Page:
Kings

A news article from King's student magazine The Regis has been removed for its bias in favour of free speech. 

The article was published online on Friday and covered a King's University College election debate. King's posed a question about free speech to the college's two presidential candidates: "If elected president at a Catholic university college, will you advocate for those that believe that some speech crosses the line, or will you advocate for those that support free speech?"

One candidate, Olivia Smith-Rodrigues, said she would limit some speech to protect students. The other, Hadia Fiaz, said she would not, though she would help students who did not feel safe.

Though it was released as a news article, the article's final paragraphs revealed the authors' positions on free speech:

"If our KUCSC president places limitations on free speech, are they also creating educational limits for the students they’re supposed to represent? ... by deeming some topics of conversation unsuitable for campus, it could create an environment where students don’t feel comfortable or safe voicing their opinions in an academic setting, which is the opposite of what we want on our campus."

Editor-in-chief Julia Thompson voluntarily removed the article Sunday morning following a recommendation from the college's student council.

Although the King's University College Students' Council does not have the ability to mandate the removal of any Regis articles, it argued the article violated the Regis' internal policies regarding bias and impartiality.

The council recommended the removal an hour after the article's publication, as their elections committee had begun receiving complaints. The magazine also received a critical letter to the editor and questions in the comment section about the publication's integrity. 

"Due to the negative comments and debate happening on the article, the discussions I'd had, as well as the formal complaint and the overall negative turn the publication of the article took, I made the decision to remove it," Thompson said. She also said one of the article's authors had an obvious bias toward Fiaz, "eliminating neutrality from the article." She added her intent was not to hinder one candidate and support another, as she thought the free speech debate on campus was important to cover.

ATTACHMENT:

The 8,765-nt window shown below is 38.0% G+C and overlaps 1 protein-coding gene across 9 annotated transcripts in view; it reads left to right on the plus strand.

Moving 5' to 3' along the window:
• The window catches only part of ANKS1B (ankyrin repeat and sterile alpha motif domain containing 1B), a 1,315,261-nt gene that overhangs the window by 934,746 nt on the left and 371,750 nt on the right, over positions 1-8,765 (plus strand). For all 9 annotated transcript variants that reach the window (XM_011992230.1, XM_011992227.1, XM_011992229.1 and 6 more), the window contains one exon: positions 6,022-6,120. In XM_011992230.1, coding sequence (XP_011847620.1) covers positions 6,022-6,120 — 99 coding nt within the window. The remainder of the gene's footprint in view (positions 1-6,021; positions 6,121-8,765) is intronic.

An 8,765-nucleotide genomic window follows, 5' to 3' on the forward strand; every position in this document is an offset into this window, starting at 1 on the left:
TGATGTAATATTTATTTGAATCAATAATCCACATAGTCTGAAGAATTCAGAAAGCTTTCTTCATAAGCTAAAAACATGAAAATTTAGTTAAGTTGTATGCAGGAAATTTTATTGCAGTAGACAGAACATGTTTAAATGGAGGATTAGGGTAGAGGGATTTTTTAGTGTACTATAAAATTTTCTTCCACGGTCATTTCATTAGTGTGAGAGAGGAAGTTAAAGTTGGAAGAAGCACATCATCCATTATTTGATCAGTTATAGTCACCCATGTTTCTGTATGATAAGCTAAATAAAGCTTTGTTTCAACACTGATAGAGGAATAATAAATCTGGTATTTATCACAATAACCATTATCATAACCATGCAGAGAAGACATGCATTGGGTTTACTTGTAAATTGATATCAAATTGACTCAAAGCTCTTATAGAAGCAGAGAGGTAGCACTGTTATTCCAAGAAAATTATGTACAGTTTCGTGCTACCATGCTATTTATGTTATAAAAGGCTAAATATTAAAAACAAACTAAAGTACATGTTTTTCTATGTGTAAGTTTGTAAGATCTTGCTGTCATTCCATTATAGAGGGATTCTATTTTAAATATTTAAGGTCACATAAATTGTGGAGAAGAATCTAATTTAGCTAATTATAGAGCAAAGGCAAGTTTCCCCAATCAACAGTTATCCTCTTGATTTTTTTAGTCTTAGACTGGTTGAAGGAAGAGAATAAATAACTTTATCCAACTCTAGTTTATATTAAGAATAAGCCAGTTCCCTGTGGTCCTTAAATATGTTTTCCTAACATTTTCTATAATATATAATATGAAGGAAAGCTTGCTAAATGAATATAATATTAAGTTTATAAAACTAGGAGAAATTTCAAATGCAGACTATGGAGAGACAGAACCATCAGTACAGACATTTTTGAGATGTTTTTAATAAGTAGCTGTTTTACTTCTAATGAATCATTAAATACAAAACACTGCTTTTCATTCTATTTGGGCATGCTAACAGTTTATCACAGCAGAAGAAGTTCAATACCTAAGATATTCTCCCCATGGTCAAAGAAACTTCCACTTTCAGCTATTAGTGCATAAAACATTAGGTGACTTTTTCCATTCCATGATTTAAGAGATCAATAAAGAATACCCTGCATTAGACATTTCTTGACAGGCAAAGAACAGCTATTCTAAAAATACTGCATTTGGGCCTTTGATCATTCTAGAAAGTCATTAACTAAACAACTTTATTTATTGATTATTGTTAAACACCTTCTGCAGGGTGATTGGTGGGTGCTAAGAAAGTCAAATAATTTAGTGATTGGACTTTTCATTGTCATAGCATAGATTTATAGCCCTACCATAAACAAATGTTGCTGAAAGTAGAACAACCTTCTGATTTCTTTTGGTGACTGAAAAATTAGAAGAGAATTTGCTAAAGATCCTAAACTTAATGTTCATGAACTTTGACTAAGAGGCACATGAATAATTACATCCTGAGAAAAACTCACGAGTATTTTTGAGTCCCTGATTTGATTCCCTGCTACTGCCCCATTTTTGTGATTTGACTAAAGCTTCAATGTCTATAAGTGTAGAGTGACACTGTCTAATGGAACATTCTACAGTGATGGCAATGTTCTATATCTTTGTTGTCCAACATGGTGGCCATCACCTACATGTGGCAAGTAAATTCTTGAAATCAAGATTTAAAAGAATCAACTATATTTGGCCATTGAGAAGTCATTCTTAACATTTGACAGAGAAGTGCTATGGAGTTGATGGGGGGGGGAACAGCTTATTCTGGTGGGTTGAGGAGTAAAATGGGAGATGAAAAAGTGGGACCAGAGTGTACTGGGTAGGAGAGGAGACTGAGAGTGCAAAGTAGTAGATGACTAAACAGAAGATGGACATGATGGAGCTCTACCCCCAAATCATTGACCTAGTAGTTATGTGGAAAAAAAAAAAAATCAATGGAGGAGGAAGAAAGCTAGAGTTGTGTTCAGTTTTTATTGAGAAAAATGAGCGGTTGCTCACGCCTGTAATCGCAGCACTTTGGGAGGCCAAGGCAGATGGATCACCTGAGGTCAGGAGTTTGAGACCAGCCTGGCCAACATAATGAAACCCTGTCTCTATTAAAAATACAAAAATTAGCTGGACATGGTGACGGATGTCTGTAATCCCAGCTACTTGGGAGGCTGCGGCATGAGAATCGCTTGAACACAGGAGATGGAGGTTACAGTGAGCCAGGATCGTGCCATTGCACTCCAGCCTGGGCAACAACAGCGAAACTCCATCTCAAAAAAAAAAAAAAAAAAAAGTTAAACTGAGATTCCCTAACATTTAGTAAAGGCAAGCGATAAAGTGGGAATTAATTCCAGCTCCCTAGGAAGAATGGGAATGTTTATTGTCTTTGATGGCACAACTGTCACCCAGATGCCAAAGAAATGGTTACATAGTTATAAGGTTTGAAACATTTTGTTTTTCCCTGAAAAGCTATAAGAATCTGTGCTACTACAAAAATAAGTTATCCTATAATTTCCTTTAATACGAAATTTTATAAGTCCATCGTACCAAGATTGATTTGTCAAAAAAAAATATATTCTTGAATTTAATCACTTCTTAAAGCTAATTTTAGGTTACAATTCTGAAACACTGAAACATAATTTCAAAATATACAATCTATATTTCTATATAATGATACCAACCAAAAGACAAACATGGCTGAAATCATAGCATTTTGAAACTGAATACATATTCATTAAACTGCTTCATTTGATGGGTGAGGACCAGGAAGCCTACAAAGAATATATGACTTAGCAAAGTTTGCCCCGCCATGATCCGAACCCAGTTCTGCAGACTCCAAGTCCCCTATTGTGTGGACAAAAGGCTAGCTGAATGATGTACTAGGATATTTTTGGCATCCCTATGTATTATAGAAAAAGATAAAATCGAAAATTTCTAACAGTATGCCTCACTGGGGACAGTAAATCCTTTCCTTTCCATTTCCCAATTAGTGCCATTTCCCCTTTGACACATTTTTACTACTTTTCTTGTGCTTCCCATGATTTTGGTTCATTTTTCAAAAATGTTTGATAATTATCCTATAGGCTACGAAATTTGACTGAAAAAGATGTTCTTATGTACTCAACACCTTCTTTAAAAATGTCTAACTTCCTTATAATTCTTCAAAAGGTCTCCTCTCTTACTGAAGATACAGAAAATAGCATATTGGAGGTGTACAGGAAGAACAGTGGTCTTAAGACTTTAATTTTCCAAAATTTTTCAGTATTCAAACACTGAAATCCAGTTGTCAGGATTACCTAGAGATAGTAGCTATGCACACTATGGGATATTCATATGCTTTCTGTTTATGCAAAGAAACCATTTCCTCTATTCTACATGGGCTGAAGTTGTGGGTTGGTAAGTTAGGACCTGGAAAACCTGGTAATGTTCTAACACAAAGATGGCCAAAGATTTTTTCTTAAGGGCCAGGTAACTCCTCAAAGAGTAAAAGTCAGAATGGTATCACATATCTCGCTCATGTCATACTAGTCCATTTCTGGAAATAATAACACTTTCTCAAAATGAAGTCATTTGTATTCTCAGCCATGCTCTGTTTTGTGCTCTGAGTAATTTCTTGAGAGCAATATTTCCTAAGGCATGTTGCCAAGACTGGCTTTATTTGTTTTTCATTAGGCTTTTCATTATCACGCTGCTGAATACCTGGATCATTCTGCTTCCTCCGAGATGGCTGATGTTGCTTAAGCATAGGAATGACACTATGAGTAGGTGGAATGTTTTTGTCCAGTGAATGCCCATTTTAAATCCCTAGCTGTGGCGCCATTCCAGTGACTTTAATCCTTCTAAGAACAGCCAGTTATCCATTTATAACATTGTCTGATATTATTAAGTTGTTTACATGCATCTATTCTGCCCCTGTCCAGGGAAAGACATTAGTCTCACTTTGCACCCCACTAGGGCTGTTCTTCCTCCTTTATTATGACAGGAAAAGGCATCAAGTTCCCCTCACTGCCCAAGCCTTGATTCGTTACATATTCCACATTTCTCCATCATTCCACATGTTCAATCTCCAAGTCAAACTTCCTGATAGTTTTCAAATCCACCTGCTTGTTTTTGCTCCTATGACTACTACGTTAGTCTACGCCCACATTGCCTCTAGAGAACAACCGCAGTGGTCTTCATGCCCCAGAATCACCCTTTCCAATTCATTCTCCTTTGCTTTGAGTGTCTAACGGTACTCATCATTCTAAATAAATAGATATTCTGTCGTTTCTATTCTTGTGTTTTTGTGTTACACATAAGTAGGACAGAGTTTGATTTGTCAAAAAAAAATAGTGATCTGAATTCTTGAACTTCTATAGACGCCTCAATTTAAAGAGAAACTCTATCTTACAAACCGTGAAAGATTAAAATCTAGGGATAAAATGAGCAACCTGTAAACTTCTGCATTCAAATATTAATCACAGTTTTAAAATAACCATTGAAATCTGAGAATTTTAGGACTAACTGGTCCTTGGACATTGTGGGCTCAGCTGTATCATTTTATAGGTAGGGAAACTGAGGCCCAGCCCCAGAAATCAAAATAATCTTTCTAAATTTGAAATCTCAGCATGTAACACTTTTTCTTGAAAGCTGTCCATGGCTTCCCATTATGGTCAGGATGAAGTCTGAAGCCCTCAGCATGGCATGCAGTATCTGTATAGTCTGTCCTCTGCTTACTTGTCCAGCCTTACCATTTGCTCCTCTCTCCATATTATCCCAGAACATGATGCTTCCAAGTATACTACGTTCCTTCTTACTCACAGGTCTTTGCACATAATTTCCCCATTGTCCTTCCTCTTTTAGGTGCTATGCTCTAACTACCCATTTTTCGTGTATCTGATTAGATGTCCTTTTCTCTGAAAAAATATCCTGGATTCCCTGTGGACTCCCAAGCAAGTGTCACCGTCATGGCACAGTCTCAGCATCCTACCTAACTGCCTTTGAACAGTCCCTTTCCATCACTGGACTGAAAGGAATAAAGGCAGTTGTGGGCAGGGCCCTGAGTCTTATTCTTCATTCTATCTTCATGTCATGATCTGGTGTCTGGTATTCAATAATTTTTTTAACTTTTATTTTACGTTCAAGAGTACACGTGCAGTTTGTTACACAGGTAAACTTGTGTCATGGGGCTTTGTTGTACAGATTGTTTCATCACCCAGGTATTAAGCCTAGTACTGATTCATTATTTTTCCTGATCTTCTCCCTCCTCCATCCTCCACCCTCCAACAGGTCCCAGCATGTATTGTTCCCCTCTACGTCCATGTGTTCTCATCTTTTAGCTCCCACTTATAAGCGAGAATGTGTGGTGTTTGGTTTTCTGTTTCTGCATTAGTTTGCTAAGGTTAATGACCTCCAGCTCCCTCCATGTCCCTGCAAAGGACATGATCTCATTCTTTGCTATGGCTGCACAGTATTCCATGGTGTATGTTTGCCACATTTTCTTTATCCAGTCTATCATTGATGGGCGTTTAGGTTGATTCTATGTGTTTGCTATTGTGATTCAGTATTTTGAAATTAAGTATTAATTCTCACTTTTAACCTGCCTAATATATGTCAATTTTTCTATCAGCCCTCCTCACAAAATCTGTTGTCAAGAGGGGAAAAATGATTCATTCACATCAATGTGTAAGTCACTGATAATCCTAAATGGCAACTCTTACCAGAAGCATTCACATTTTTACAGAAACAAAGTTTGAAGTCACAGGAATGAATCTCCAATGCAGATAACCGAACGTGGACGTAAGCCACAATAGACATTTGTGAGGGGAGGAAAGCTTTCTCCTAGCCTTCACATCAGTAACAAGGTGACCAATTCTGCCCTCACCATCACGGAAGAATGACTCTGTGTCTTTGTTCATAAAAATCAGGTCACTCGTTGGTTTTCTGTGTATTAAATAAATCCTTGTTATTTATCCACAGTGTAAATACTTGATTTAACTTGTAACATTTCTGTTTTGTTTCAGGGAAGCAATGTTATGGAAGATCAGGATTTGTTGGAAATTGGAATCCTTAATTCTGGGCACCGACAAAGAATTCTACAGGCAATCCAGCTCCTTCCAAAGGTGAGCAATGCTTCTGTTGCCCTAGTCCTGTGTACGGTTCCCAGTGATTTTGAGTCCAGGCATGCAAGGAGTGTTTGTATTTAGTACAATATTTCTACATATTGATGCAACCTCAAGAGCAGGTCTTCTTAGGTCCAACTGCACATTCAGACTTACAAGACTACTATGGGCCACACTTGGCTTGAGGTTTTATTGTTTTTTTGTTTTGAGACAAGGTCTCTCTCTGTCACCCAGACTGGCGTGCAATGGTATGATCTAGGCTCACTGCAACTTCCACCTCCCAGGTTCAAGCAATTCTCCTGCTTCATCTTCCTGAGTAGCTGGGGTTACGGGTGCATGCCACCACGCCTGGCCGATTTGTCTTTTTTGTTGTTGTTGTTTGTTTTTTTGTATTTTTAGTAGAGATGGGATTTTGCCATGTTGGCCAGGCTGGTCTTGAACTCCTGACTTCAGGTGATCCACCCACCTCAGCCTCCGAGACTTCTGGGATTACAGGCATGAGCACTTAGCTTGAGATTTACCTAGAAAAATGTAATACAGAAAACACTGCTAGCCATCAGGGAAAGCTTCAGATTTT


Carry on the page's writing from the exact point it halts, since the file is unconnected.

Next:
Free speech at Western University has been under the microscope since the second USC debate on Jan. 29, in which presidential candidate Ocean Enbar said he would prevent the student pro-life club Western Lifeline from protesting on campus. The other slate, PrattChang, said they would not.

One day after the debate, the club demonstrated with large pictures of fetuses in the University Community Center basement, a few steps away from the Wellness Education Centre — where students can go for mental health support.

Enbar has since written a letter in the Gazette to explain that his position is now only that certain locations, like the University Community Centre basement, are not suitable for protest.

The article's removal occurs a day before the start of the King's and the USC election, which runs Feb. 5 to 6. 

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Martin is the Senior News Editor at the Gazette. You can contact him at martin.allen@westerngazette.ca, or @mtrallen on Twitter.

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